August 18, 2016

Body Horror: a guest post by Ivan Ewert, author of "Famished"

Having defeated the Gentleman Ghouls of the Farm and the Commons, Gordon Velander—and his attendant spirits, Orobias and Sylvie—head west. They seek to destroy the most remote branch of the cannibal cult that founded America and gnaws at the roots of the free world.
However, Gordon now fights a battle both within and without. His contentious allies first struggle, then revolt, following their own agendas. At the same time, Rancher Dylan Wildye has chosen a new tactic to preserve the family bloodline.
Warring for mastery of his own body, mind, and soul, Gordon must choose not only sides, but also his fate.

by Ivan Ewert
When Jennifer Brozek at Apocalypse Ink asked me to write about what scares me most, I took the ball and ran with it. At the time, I thought I was writing within the primary horror genre. I’d never given much thought to the various and very different fields within horror.
In fact, I had never heard the words “body horror” until one of my readers applied it to my first book, FAMISHED: THE FARM. The more I investigated, the more I learned about my worldview, and how that informs my work.
Life is strong, but flesh is a fragile thing. I was fortunate enough to get through my adolescence before any of my relatives succumbed to the ravages of old age, but when they began to fall, it shook me. Possibly because I had been so lucky as to escape decay in my formative years, it struck me all the harder when it came.
It came in a restaurant.
One afternoon on summer vacation from college, I took my grandmother to lunch. I was mesmerized by the translucence in the skin of her hands, the shake with which she brought spoon to lip, the smear of creamed corn soup going unnoticed against her cheek.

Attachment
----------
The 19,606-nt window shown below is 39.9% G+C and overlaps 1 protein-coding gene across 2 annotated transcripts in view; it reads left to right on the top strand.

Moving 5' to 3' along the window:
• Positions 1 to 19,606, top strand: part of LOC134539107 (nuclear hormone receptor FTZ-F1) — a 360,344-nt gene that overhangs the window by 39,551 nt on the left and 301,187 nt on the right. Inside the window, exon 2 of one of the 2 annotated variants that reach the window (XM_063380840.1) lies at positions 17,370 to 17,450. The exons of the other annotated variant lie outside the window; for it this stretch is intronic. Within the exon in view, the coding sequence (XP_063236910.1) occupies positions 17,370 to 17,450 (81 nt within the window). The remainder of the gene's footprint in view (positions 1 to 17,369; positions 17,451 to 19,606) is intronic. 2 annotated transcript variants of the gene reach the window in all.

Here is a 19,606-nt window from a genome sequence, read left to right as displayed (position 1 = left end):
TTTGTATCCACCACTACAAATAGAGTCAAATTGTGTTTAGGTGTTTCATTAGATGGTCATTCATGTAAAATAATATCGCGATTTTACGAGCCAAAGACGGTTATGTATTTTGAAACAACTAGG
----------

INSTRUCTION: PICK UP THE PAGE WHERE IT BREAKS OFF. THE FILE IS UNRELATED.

I loved my grandmother as much as any callow young man, but in that moment, I was both revolted and confused. How could this happen to someone I remembered as strong and vibrant? She was old, sure. I knew she wore a wig to cover hair gone wispy and thin. But now the skin around her arms was the consistency of crepe paper, and she needed me to help her walk.
On top of this, she forgot words. She forgot things which she had just told me. And throughout, that palsied, spotted hand ferrying tasteless food to a senseless tongue. She was disintegrating before my eyes, both physically and mentally.
Up until that moment, death was a distant thing which I vaguely knew would come. At that meal, however, on a rainy afternoon in our little downtown square, I realized with full force that it was coming to us all. The uncaring universe I had internalized through the writings of Lovecraft and the rationalism of my father became suddenly, immediately personal.
Decay enshrined itself in my consciousness, and wedded itself to a lifelong sense of alienation. I must have been a hit at parties.
That combined sense of bodily horror and personal struggle for identity informs all three books in my Gentleman Ghouls series, but nowhere moreso than the third, FAMISHED: THE RANCH. There were many scenes from which I had to walk away prematurely; and each time, one of my alpha readers would prod me to show more, to make the scene harder to stomach, to stop turning away from the reality I had created on the page. I worked through their pressure to focus on what frightened me, and was rewarded when my editor labelled me as “a bad, bad man.”
I look forward to the labels others might apply.

Bio: Ivan Ewert was born in Chicago, Illinois, and has never wandered far afield. He has deep roots in the American Midwest, finding a sense of both belonging and terror within the endless surburban labyrinths, deep north woods, tangled city streets and boundless prairie skies. The land and the cycles of the year both speak to him and inform his writing; which revolves around the strange, the beautiful, the delicious and the unseen.
FAMISHED: THE RANCH is the third in the Gentleman Ghouls series, published by Apocalypse Ink Productions.

Ivan can be reached at and on Twitter @IvanEwert.

The Farm and The Commons are both on sale for $2.99

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